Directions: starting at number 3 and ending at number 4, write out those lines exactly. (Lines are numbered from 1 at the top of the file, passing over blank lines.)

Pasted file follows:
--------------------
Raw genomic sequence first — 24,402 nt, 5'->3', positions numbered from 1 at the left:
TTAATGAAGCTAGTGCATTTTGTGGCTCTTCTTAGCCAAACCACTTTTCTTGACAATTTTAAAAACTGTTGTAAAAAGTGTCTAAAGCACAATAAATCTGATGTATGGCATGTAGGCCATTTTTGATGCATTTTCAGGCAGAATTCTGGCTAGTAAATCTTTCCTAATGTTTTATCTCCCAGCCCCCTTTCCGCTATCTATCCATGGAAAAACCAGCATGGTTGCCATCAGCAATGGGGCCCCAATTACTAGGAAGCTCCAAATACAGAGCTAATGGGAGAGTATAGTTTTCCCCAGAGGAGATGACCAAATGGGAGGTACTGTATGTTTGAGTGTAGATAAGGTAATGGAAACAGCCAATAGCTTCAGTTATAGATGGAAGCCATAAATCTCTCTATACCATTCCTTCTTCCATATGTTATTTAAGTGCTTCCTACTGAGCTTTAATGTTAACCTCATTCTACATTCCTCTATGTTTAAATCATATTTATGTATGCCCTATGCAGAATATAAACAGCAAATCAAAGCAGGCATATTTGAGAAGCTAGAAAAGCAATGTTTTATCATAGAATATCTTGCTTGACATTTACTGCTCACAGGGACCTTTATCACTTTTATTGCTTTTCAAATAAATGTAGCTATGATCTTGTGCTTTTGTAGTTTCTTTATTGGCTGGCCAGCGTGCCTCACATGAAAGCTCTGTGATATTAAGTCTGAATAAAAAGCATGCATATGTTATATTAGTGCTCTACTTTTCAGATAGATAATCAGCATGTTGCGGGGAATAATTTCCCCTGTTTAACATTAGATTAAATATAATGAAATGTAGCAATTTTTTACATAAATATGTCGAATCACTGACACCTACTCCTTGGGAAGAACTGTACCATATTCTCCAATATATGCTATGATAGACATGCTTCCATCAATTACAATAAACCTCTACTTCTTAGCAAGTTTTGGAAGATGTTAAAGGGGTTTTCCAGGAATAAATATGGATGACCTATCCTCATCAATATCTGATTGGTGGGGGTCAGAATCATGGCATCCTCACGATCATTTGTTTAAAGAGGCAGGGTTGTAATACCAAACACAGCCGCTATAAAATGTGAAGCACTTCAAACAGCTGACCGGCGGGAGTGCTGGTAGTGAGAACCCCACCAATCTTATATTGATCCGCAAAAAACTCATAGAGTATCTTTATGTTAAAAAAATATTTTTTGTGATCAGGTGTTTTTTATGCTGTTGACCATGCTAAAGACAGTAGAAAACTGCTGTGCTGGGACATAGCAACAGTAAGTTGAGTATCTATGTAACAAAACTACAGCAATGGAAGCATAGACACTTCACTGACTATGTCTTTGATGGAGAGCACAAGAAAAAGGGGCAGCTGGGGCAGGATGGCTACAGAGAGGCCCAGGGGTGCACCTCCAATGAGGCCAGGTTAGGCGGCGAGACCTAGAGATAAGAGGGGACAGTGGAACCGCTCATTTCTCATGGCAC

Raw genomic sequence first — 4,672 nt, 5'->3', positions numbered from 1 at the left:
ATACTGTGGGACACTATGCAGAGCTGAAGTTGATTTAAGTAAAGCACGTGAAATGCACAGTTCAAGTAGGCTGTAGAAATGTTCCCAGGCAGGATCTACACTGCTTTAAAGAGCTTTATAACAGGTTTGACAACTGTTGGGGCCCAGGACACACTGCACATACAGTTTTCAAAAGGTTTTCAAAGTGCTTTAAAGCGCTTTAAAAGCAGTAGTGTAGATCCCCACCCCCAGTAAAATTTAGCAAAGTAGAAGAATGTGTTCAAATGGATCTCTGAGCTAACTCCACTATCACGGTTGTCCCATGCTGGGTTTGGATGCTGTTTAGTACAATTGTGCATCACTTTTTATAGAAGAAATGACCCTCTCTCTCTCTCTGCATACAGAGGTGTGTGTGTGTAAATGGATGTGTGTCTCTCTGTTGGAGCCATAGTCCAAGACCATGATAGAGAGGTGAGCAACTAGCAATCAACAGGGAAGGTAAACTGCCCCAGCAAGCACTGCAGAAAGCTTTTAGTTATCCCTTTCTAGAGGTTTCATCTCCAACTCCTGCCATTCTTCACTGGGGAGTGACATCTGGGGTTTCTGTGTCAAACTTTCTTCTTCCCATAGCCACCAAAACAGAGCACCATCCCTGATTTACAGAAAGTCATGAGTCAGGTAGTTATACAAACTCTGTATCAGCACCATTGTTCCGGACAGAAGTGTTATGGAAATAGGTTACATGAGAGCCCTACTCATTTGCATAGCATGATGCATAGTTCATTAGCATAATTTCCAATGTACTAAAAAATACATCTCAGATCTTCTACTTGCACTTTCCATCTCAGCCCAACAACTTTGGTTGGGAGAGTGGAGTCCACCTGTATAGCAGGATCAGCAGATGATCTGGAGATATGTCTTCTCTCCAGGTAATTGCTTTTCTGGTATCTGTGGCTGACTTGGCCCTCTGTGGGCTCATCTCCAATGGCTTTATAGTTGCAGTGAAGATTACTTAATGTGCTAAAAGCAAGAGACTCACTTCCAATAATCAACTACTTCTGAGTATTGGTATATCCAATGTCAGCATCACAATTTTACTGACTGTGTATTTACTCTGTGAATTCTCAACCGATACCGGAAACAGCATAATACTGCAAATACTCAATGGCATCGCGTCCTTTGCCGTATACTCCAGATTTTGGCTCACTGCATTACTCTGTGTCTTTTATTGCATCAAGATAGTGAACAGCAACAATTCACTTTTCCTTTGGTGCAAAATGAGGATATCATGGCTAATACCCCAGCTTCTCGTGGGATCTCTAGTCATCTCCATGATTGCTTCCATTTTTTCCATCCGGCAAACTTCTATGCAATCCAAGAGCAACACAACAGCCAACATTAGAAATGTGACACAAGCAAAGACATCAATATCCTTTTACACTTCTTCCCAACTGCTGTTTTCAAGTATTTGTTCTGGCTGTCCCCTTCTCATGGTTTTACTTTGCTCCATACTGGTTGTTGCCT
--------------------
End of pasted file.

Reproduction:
Raw genomic sequence first — 4,672 nt, 5'->3', positions numbered from 1 at the left:
ATACTGTGGGACACTATGCAGAGCTGAAGTTGATTTAAGTAAAGCACGTGAAATGCACAGTTCAAGTAGGCTGTAGAAATGTTCCCAGGCAGGATCTACACTGCTTTAAAGAGCTTTATAACAGGTTTGACAACTGTTGGGGCCCAGGACACACTGCACATACAGTTTTCAAAAGGTTTTCAAAGTGCTTTAAAGCGCTTTAAAAGCAGTAGTGTAGATCCCCACCCCCAGTAAAATTTAGCAAAGTAGAAGAATGTGTTCAAATGGATCTCTGAGCTAACTCCACTATCACGGTTGTCCCATGCTGGGTTTGGATGCTGTTTAGTACAATTGTGCATCACTTTTTATAGAAGAAATGACCCTCTCTCTCTCTCTGCATACAGAGGTGTGTGTGTGTAAATGGATGTGTGTCTCTCTGTTGGAGCCATAGTCCAAGACCATGATAGAGAGGTGAGCAACTAGCAATCAACAGGGAAGGTAAACTGCCCCAGCAAGCACTGCAGAAAGCTTTTAGTTATCCCTTTCTAGAGGTTTCATCTCCAACTCCTGCCATTCTTCACTGGGGAGTGACATCTGGGGTTTCTGTGTCAAACTTTCTTCTTCCCATAGCCACCAAAACAGAGCACCATCCCTGATTTACAGAAAGTCATGAGTCAGGTAGTTATACAAACTCTGTATCAGCACCATTGTTCCGGACAGAAGTGTTATGGAAATAGGTTACATGAGAGCCCTACTCATTTGCATAGCATGATGCATAGTTCATTAGCATAATTTCCAATGTACTAAAAAATACATCTCAGATCTTCTACTTGCACTTTCCATCTCAGCCCAACAACTTTGGTTGGGAGAGTGGAGTCCACCTGTATAGCAGGATCAGCAGATGATCTGGAGATATGTCTTCTCTCCAGGTAATTGCTTTTCTGGTATCTGTGGCTGACTTGGCCCTCTGTGGGCTCATCTCCAATGGCTTTATAGTTGCAGTGAAGATTACTTAATGTGCTAAAAGCAAGAGACTCACTTCCAATAATCAACTACTTCTGAGTATTGGTATATCCAATGTCAGCATCACAATTTTACTGACTGTGTATTTACTCTGTGAATTCTCAACCGATACCGGAAACAGCATAATACTGCAAATACTCAATGGCATCGCGTCCTTTGCCGTATACTCCAGATTTTGGCTCACTGCATTACTCTGTGTCTTTTATTGCATCAAGATAGTGAACAGCAACAATTCACTTTTCCTTTGGTGCAAAATGAGGATATCATGGCTAATACCCCAGCTTCTCGTGGGATCTCTAGTCATCTCCATGATTGCTTCCATTTTTTCCATCCGGCAAACTTCTATGCAATCCAAGAGCAACACAACAGCCAACATTAGAAATGTGACACAAGCAAAGACATCAATATCCTTTTACACTTCTTCCCAACTGCTGTTTTCAAGTATTTGTTCTGGCTGTCCCCTTCTCATGGTTTTACTTTGCTCCATACTGGTTGTTGCCT